Dog barks represent a major source of noise pollution worldwide. However, the exact reasons why dog barks annoy people and why particular people show stronger reactions to dog barks than other noises, are poorly understood. In a sound playback study, we tested Hungarian participants (N= 153) from three age groups and three residential areas. Each participant was tested with 12 different bark sequences, assembled from original barks, based on their pitch, inter-bark intervals and tonality. Subjects rated each sequence according to the degree of annoyance caused by the barks and also to the apparent inner state of the dog. The results showed that the residential area did not have an effect on annoyance ratings. However, compared to children and older adults, young adults found high-pitched barks to be the most annoying. This finding is consistent with earlier results of the effects of baby cries on humans. The most annoying barks showed unique acoustical structures (high pitch, low tonality), this combination was not associated with the extremities of any other emotional scales. We assume that the strong attention eliciting effect of particular barks could be one of the evolutionary reasons why barking has become the main vocalization of the dog during domestication.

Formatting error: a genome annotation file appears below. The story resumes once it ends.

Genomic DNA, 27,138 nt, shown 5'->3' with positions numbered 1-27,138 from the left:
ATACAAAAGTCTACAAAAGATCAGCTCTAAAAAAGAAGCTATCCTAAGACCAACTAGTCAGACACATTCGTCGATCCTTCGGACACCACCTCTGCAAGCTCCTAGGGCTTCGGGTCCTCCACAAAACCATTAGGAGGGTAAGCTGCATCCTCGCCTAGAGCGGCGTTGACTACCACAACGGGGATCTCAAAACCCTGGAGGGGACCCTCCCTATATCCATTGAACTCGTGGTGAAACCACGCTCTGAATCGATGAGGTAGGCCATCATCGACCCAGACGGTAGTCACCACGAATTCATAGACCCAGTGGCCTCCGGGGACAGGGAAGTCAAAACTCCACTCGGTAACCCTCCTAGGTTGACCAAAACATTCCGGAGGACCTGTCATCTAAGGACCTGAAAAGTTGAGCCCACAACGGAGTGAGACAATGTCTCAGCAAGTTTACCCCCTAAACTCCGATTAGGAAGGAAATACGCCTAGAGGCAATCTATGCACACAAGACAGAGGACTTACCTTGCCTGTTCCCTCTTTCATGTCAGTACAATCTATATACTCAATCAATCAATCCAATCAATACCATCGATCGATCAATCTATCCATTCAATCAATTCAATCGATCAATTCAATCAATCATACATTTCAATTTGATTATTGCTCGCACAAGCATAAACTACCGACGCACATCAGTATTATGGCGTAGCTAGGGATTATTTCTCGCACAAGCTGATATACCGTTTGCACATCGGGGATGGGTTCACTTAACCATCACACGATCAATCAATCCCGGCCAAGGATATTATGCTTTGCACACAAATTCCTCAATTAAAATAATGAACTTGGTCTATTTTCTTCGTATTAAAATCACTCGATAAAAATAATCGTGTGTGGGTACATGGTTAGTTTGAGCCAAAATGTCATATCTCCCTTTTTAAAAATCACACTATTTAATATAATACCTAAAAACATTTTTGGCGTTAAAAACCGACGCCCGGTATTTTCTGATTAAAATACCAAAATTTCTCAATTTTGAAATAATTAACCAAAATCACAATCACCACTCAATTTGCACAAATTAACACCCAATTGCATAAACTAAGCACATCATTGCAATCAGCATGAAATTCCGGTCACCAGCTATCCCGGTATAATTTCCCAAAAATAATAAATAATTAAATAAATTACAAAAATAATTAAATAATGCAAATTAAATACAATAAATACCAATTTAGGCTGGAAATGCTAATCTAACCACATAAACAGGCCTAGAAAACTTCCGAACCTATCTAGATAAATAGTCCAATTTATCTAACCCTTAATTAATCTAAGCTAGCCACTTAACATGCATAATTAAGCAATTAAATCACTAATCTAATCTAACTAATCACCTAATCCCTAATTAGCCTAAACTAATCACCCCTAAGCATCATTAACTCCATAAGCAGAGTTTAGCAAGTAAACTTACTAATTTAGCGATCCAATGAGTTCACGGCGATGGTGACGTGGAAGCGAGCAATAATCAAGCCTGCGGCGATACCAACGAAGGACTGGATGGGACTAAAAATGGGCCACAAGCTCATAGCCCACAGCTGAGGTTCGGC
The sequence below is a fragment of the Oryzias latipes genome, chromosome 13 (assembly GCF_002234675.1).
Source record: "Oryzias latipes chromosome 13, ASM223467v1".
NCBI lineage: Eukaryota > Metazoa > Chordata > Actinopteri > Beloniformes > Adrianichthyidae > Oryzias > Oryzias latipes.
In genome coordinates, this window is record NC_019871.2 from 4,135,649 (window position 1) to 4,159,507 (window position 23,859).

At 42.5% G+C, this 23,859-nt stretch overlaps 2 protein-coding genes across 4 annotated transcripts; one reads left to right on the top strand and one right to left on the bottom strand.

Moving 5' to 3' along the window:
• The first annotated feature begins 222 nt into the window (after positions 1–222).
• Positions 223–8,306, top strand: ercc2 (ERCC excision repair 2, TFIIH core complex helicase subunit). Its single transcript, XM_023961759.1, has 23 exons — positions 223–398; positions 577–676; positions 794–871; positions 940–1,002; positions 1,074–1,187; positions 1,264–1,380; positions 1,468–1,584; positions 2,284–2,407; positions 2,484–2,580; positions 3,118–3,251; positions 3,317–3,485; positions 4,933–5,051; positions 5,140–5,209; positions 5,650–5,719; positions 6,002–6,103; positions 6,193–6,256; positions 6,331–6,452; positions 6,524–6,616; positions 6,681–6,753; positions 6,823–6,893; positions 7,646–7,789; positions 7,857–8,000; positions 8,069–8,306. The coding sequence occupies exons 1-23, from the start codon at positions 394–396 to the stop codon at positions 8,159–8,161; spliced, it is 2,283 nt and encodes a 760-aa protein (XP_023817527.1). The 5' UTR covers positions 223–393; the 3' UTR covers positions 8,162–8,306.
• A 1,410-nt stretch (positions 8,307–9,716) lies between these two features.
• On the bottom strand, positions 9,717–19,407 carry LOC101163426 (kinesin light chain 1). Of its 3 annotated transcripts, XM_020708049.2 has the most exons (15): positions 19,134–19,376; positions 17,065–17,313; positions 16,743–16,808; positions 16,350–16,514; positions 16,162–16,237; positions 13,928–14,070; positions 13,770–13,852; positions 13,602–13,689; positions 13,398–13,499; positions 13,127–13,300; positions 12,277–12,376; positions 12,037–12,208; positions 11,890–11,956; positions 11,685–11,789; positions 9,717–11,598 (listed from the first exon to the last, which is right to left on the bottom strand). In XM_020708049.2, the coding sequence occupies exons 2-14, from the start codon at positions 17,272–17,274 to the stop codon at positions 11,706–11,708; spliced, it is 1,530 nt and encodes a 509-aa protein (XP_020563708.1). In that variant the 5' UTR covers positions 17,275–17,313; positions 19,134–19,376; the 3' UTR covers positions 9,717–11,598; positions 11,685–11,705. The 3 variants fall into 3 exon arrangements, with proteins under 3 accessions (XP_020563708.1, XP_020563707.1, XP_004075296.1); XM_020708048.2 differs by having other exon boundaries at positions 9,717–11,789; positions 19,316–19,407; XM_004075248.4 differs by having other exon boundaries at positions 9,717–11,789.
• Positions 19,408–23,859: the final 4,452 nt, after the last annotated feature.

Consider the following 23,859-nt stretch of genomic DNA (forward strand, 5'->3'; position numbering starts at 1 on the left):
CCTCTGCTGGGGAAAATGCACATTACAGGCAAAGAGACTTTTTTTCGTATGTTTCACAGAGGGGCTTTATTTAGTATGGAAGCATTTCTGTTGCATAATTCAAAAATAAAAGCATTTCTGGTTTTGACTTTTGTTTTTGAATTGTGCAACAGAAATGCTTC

Communication, dog barking, acoustic features, functional analogy, baby cry